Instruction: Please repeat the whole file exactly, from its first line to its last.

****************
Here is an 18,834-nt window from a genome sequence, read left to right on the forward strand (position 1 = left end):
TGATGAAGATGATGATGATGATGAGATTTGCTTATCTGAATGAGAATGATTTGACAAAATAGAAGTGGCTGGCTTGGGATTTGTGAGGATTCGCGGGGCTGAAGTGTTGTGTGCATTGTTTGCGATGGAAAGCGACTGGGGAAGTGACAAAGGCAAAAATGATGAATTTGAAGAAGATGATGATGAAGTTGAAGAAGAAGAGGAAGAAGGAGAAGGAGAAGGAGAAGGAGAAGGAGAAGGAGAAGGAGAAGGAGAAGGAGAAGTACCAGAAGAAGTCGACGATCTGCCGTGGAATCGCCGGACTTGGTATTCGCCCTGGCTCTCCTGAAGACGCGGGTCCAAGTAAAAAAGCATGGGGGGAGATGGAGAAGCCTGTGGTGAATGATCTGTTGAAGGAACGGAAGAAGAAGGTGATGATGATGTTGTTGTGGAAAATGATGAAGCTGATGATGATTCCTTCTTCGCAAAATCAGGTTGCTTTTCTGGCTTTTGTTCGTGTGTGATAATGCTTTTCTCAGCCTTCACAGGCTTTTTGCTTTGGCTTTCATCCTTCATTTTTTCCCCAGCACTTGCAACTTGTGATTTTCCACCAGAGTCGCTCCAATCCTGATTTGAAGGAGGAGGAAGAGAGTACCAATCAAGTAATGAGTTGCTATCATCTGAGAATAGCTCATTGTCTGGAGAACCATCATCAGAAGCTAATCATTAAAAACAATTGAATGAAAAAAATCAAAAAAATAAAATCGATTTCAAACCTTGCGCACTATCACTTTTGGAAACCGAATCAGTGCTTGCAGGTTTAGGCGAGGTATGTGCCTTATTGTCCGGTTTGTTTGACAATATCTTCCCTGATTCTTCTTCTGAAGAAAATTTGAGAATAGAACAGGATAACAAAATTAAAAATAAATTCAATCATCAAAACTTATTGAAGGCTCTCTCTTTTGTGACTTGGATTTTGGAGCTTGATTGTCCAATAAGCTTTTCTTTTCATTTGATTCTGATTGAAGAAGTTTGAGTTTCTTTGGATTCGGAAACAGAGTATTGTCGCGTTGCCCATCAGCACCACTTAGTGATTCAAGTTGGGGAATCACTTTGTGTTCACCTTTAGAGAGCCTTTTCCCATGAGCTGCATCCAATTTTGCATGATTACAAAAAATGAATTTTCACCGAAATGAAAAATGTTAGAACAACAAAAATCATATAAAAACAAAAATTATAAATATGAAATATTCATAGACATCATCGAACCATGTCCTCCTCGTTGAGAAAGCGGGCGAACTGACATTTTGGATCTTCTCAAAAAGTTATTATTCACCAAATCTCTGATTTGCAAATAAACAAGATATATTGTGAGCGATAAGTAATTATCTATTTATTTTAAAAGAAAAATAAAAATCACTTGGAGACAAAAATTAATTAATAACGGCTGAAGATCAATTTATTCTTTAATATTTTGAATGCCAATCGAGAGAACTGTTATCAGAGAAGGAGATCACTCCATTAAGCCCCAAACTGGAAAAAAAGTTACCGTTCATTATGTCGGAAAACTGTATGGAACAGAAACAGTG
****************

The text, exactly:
Here is an 18,834-nt window from a genome sequence, read left to right on the forward strand (position 1 = left end):
TGATGAAGATGATGATGATGATGAGATTTGCTTATCTGAATGAGAATGATTTGACAAAATAGAAGTGGCTGGCTTGGGATTTGTGAGGATTCGCGGGGCTGAAGTGTTGTGTGCATTGTTTGCGATGGAAAGCGACTGGGGAAGTGACAAAGGCAAAAATGATGAATTTGAAGAAGATGATGATGAAGTTGAAGAAGAAGAGGAAGAAGGAGAAGGAGAAGGAGAAGGAGAAGGAGAAGGAGAAGGAGAAGGAGAAGGAGAAGTACCAGAAGAAGTCGACGATCTGCCGTGGAATCGCCGGACTTGGTATTCGCCCTGGCTCTCCTGAAGACGCGGGTCCAAGTAAAAAAGCATGGGGGGAGATGGAGAAGCCTGTGGTGAATGATCTGTTGAAGGAACGGAAGAAGAAGGTGATGATGATGTTGTTGTGGAAAATGATGAAGCTGATGATGATTCCTTCTTCGCAAAATCAGGTTGCTTTTCTGGCTTTTGTTCGTGTGTGATAATGCTTTTCTCAGCCTTCACAGGCTTTTTGCTTTGGCTTTCATCCTTCATTTTTTCCCCAGCACTTGCAACTTGTGATTTTCCACCAGAGTCGCTCCAATCCTGATTTGAAGGAGGAGGAAGAGAGTACCAATCAAGTAATGAGTTGCTATCATCTGAGAATAGCTCATTGTCTGGAGAACCATCATCAGAAGCTAATCATTAAAAACAATTGAATGAAAAAAATCAAAAAAATAAAATCGATTTCAAACCTTGCGCACTATCACTTTTGGAAACCGAATCAGTGCTTGCAGGTTTAGGCGAGGTATGTGCCTTATTGTCCGGTTTGTTTGACAATATCTTCCCTGATTCTTCTTCTGAAGAAAATTTGAGAATAGAACAGGATAACAAAATTAAAAATAAATTCAATCATCAAAACTTATTGAAGGCTCTCTCTTTTGTGACTTGGATTTTGGAGCTTGATTGTCCAATAAGCTTTTCTTTTCATTTGATTCTGATTGAAGAAGTTTGAGTTTCTTTGGATTCGGAAACAGAGTATTGTCGCGTTGCCCATCAGCACCACTTAGTGATTCAAGTTGGGGAATCACTTTGTGTTCACCTTTAGAGAGCCTTTTCCCATGAGCTGCATCCAATTTTGCATGATTACAAAAAATGAATTTTCACCGAAATGAAAAATGTTAGAACAACAAAAATCATATAAAAACAAAAATTATAAATATGAAATATTCATAGACATCATCGAACCATGTCCTCCTCGTTGAGAAAGCGGGCGAACTGACATTTTGGATCTTCTCAAAAAGTTATTATTCACCAAATCTCTGATTTGCAAATAAACAAGATATATTGTGAGCGATAAGTAATTATCTATTTATTTTAAAAGAAAAATAAAAATCACTTGGAGACAAAAATTAATTAATAACGGCTGAAGATCAATTTATTCTTTAATATTTTGAATGCCAATCGAGAGAACTGTTATCAGAGAAGGAGATCACTCCATTAAGCCCCAAACTGGAAAAAAAGTTACCGTTCATTATGTCGGAAAACTGTATGGAACAGAAACAGTG